That makes two of us

This afternoon we concluded our Biodiversity course – as usual – with a multiple choice examination. We had a nice group of students, with a core group of very motivated people, so I’m sure they had a breeze with the exam.

I’m not sure why, but despite being a master’s degree course, our course information and material – as well as the exams – are in German. It’s one of those typical cases of ‘it has always been this way’, with an aspect of ‘official regulations are hard to change’. Anyway, there are always some students that are not German, and I think they struggle a bit more. However, I think having a certain level of German language proficiency is a prerequisite for enrollment (not completely sure, though). Most students speak excellent German. Typically, we can’t make exceptions for exams based on language, simply because we’re legally bound by the course description, which states German is the language of the course.

This year, we had one student that was visiting for a short Erasmus program. Typically, if you’re on such a short program, you’re not going to (be able to) learn the language, and certainly not well enough for a course on biological complexity. They informed us about the issue timely, and I figured that if they could follow the German materials well enough to take the exam, I’d look into options for alternative examination. After applying for an exception with our Campus Office, we received the news that an oral examination in English would be allowed for Erasmus students.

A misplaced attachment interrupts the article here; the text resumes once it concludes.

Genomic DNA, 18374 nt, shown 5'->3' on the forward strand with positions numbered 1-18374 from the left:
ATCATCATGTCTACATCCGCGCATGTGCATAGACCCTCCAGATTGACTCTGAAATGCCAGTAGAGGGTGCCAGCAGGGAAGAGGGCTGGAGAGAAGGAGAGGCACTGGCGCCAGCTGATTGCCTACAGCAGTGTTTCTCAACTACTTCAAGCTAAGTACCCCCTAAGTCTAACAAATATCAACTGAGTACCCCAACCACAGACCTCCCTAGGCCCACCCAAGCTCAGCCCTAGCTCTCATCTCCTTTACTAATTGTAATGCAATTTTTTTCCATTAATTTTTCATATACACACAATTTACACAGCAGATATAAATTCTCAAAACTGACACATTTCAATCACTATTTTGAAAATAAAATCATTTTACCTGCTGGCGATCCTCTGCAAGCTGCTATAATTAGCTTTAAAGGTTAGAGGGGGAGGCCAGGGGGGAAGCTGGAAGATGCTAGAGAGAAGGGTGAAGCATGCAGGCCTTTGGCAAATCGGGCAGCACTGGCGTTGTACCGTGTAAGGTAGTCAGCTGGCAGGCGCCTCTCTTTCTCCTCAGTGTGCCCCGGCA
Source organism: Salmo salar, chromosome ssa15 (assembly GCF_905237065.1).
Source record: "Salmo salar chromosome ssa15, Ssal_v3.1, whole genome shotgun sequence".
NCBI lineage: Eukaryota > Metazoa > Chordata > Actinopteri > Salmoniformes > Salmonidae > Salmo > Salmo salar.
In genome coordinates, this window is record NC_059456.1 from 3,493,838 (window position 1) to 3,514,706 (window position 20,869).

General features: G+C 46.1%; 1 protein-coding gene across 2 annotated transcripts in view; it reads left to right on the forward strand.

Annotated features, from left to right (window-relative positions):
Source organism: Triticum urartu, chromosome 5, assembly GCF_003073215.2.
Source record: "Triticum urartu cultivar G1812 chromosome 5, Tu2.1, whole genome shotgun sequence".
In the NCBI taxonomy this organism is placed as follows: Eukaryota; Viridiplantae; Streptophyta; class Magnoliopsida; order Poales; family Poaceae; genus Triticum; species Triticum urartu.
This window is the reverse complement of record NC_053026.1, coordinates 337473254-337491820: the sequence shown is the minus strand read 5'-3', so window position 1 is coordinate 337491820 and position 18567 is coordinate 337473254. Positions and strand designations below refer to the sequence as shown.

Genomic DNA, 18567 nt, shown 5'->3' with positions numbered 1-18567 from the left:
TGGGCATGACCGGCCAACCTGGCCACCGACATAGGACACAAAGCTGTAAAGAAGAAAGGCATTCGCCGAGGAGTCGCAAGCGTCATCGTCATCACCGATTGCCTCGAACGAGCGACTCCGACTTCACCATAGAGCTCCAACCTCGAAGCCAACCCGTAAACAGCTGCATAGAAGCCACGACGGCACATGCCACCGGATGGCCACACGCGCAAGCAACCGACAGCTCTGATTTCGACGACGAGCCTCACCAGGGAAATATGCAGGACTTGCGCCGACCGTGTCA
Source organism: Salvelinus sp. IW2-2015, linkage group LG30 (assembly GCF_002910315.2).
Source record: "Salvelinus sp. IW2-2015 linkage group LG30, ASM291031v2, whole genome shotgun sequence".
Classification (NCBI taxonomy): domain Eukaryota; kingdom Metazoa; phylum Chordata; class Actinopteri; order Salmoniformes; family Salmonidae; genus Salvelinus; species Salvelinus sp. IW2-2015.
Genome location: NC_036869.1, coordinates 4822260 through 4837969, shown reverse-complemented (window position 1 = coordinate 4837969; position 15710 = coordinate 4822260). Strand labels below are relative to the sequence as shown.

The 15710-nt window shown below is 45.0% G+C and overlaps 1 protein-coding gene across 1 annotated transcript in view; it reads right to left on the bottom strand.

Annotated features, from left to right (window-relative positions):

This obviously meant that I had to lead the oral examination. Interesting. I had honestly never led or taken an oral examination in my life.

I was a bit nervous about it. I may have lost some shut-eye over this one. Haha.

I wasn’t sure what to expect today. Particularly because the student indicated that they really didn’t speak a word of German, I had low confidence. However, despite their self-proclaimed poor level of German, the student had a very good understanding of the course material, and it was clear that they had studied it well. We had a nice conversation about various topics, which perhaps was even a bit more comprehensive than the original exam. In the end I could congratulate them on passing the exam. I still have to calculate an official mark based on the answers – which I wrote down – but it was clearly a pass.

After the examination, the student indicated that they were quite nervous, because they had never done an oral examination before. ‘Well,’ I said, laughing. ‘That makes two of us.’

I think we both did well, and I’m glad that we could help a student out with a simple gesture. I’d rather teach the whole damn course in English anyway…

Published by Robin Heinen

Father of two | Husband | Entomologist and Ecologist | Postdoctoral Researcher @ TUM | Traveler | Coffee Addict

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